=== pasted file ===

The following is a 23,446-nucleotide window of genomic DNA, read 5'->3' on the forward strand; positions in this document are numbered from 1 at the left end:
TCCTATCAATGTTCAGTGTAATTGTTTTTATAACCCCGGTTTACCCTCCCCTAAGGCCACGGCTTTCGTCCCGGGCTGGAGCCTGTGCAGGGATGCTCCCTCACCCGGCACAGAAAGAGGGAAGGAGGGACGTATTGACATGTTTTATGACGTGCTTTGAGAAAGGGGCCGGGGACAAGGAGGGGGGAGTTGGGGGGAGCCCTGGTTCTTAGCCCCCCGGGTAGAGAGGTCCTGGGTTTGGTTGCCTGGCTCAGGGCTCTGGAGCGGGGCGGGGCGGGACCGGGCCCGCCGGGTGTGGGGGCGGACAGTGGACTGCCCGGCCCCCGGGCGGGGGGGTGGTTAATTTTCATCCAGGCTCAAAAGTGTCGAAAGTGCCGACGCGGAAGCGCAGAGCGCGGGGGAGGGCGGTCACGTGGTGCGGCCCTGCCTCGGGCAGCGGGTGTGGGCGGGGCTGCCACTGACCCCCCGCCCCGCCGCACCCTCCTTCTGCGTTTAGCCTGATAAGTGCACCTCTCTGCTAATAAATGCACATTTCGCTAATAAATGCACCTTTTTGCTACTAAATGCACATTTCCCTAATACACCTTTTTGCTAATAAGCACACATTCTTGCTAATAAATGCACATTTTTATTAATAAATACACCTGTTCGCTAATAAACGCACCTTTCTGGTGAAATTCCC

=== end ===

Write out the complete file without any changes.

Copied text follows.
The following is a 23,446-nucleotide window of genomic DNA, read 5'->3' on the forward strand; positions in this document are numbered from 1 at the left end:
TCCTATCAATGTTCAGTGTAATTGTTTTTATAACCCCGGTTTACCCTCCCCTAAGGCCACGGCTTTCGTCCCGGGCTGGAGCCTGTGCAGGGATGCTCCCTCACCCGGCACAGAAAGAGGGAAGGAGGGACGTATTGACATGTTTTATGACGTGCTTTGAGAAAGGGGCCGGGGACAAGGAGGGGGGAGTTGGGGGGAGCCCTGGTTCTTAGCCCCCCGGGTAGAGAGGTCCTGGGTTTGGTTGCCTGGCTCAGGGCTCTGGAGCGGGGCGGGGCGGGACCGGGCCCGCCGGGTGTGGGGGCGGACAGTGGACTGCCCGGCCCCCGGGCGGGGGGGTGGTTAATTTTCATCCAGGCTCAAAAGTGTCGAAAGTGCCGACGCGGAAGCGCAGAGCGCGGGGGAGGGCGGTCACGTGGTGCGGCCCTGCCTCGGGCAGCGGGTGTGGGCGGGGCTGCCACTGACCCCCCGCCCCGCCGCACCCTCCTTCTGCGTTTAGCCTGATAAGTGCACCTCTCTGCTAATAAATGCACATTTCGCTAATAAATGCACCTTTTTGCTACTAAATGCACATTTCCCTAATACACCTTTTTGCTAATAAGCACACATTCTTGCTAATAAATGCACATTTTTATTAATAAATACACCTGTTCGCTAATAAACGCACCTTTCTGGTGAAATTCCC